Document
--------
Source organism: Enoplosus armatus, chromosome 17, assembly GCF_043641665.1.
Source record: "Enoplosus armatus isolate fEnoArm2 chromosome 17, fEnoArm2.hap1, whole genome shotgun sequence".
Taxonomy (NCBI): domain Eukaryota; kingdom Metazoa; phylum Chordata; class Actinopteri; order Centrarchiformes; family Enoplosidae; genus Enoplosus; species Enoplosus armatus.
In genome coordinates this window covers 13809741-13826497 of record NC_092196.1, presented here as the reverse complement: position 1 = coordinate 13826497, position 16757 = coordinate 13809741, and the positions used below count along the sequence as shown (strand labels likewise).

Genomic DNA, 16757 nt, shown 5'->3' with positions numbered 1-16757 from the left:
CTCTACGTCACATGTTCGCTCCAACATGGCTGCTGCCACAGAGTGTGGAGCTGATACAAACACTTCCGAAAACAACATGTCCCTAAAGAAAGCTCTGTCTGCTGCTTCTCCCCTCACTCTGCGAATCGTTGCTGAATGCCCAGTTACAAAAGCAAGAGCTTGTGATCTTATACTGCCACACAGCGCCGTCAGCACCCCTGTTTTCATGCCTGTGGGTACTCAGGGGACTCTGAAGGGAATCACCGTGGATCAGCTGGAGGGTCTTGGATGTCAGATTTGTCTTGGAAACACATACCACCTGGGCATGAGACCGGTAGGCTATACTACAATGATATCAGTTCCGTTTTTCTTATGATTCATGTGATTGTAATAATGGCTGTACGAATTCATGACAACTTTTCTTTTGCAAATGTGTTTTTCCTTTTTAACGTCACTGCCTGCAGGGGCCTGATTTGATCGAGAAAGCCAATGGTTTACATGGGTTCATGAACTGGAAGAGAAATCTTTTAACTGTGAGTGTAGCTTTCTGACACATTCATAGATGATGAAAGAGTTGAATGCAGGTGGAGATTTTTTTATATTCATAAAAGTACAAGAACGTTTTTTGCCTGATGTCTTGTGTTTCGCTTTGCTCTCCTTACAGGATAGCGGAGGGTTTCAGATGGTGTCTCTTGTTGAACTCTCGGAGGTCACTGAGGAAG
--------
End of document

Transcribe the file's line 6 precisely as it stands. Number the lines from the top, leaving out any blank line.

CTCTACGTCACATGTTCGCTCCAACATGGCTGCTGCCACAGAGTGTGGAGCTGATACAAACACTTCCGAAAACAACATGTCCCTAAAGAAAGCTCTGTCTGCTGCTTCTCCCCTCACTCTGCGAATCGTTGCTGAATGCCCAGTTACAAAAGCAAGAGCTTGTGATCTTATACTGCCACACAGCGCCGTCAGCACCCCTGTTTTCATGCCTGTGGGTACTCAGGGGACTCTGAAGGGAATCACCGTGGATCAGCTGGAGGGTCTTGGATGTCAGATTTGTCTTGGAAACACATACCACCTGGGCATGAGACCGGTAGGCTATACTACAATGATATCAGTTCCGTTTTTCTTATGATTCATGTGATTGTAATAATGGCTGTACGAATTCATGACAACTTTTCTTTTGCAAATGTGTTTTTCCTTTTTAACGTCACTGCCTGCAGGGGCCTGATTTGATCGAGAAAGCCAATGGTTTACATGGGTTCATGAACTGGAAGAGAAATCTTTTAACTGTGAGTGTAGCTTTCTGACACATTCATAGATGATGAAAGAGTTGAATGCAGGTGGAGATTTTTTTATATTCATAAAAGTACAAGAACGTTTTTTGCCTGATGTCTTGTGTTTCGCTTTGCTCTCCTTACAGGATAGCGGAGGGTTTCAGATGGTGTCTCTTGTTGAACTCTCGGAGGTCACTGAGGAAG